I? Houzay et al. / Si(I Ii)2 x I studies by ARP


z: 3 i


0 nw=2tev

0 -1':





Fig. 4. Surface state dispersion photon energies.

for a domain

at 60’ from the cleavage


[zl 11, for different

defects. One has to be reminded that for most of the metals (Cu, Ag, Au) indirect transitions are observed. A phonon contribution could also be important even if the Debye temperature is large for the volume (655 K). Finally, the origin of the second structure around 5 is still unclear. (b) When the domain is at 60” of the cleavage direction, the sample shows a LEED pattern (fig. lb) with half-order spots weaker that the integral ones. The surface has often different parts: single domain, two or three domains with or without steps. The photoemission spectra obtained on a single domain give the results shown in fig. 4. A flat state between r and 5 and some dispersion around the comer of he Brillouin zone (which is not a symmetry point for the 1 x I) are observed. The experiment was repeated on two cleavages and done at three photon energies Aw = 21, 30 and 48 eV to avoid any ~sa~~rnent. Again a second structure appears around this point. Although no steps are observed by LEED we think that this different dispersion is related to the existence of steps on the surface. In fact a single domain with steps shifts the dispersion. Measurements to study the direction and the number of steps are underway. In conclusion, we have shown that two kinds of cleavages are obtained on the Si( 111)2 x 1 surface. When the domain is along the cleavage direction [zl 1] the agreement with a calculation based on the chain model is very good. However, the origin of the second structure around 5 is still unclear. Experiments at 10 K to study the 1 x 1 and the 2 x 1 reconstructions of Si and Ge are in progress.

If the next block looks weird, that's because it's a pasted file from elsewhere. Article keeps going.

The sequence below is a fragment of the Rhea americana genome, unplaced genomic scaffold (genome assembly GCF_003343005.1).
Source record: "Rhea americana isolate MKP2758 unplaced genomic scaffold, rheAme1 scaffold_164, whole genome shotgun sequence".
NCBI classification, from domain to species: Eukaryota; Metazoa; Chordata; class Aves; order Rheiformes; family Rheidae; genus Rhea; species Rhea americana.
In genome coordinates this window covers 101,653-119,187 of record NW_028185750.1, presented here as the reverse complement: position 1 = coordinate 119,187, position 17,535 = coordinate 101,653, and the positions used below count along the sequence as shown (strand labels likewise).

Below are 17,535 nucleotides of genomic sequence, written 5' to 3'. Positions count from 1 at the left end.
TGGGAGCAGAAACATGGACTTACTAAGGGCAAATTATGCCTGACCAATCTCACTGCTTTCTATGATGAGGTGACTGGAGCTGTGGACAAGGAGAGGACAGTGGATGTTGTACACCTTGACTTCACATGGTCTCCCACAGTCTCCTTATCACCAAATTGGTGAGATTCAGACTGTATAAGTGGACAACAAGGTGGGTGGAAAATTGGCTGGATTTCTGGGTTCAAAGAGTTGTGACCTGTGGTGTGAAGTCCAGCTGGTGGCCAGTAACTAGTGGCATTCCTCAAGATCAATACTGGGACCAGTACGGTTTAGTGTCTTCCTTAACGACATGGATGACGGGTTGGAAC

[I] D.J. Chadi, J. Vacuum Sci. TechnoI. 15 (1980) 1244. [2] J.E. Rowe, M.M. Traum and N.V. Smith, Phys. Rev. Letters

33 (1974) 1333.

F. Howay

et al. / Si(Iii)2

X 1 studies by A RP

j3] KC. Pandey and J.C. Pbithps, Phys. Rev. Letters 32 (1974) 1433. [4] M.W. Parke, A. McKinley and R.H. Williams, J. Phys. Cl 1 (1978) L993; A. McKinley, R.H. Williams and A.W. Parke, J. Phys. Cl2 (1979) 2447. [5] G.V. Hansson, R.Z. Bachrach, R.S. Bauer, D.J. Chadi and W. Gopel, Surface


Sci. 99 (1980)

[6] 2: Guichar, F. Houzay, R. Pinchaux and Y. Petroff, Solid State Commun. 38 (1981) 809: F. Houzay, G. Guichar, R. Pmchaux and Y. Petroff, J. Vacuum Sci. Technol. 18 (1981) 860. [7] F.J. Himpsel, P. Heimann and D.E. Eastman, Phys. Rev. B24 (1981) 2003. [S] F.J. Himpsel, P. Heimann, T.-C. Chiang and D.E. Eastman, Phys. Rev. Letters 45 (1980) 1112; S. Brennan, J. St&r, R. Jaeger and J.E. Rowe, Phys. Rev. Letters 45 (1980) 1414. [9] R. Del Sole and D.J. Chadi, Phys. Rev. B24 (1981) 7431. [IO] J.E. Northrup, J. Bun and M.L. Cohen, Phys. Rev. Letters 47 (1981) 1910. [1 I] R.I.G. Uhrberg, G.V. Hansson, J.M. Nicholls and S.A. Flodstrom, Phys. Rev. Letters 48 (1982) 1032. [ 121 J.E. Northrup and M.L. Cohen, Phys. Rev. Letters 49 (1982) 1349. [13] KC. Pandey, Phys. Rev. Letters 47 (1981) 1913. [ 141 We use a value of 0.48 eV for E, - E, determined by G. Guichar (Thesis, Paris (1978), unpublished). We believe that this value is more accurate that the value of 0.33 eV reported by Gobeli and Allen. [IS] D.J. Chadi, to be published. [ 16) J.E. Northrup and M.L. Cohen, unpublished. [17] D.J. Chadi, Phys. Rev. B26 (1982) 4762.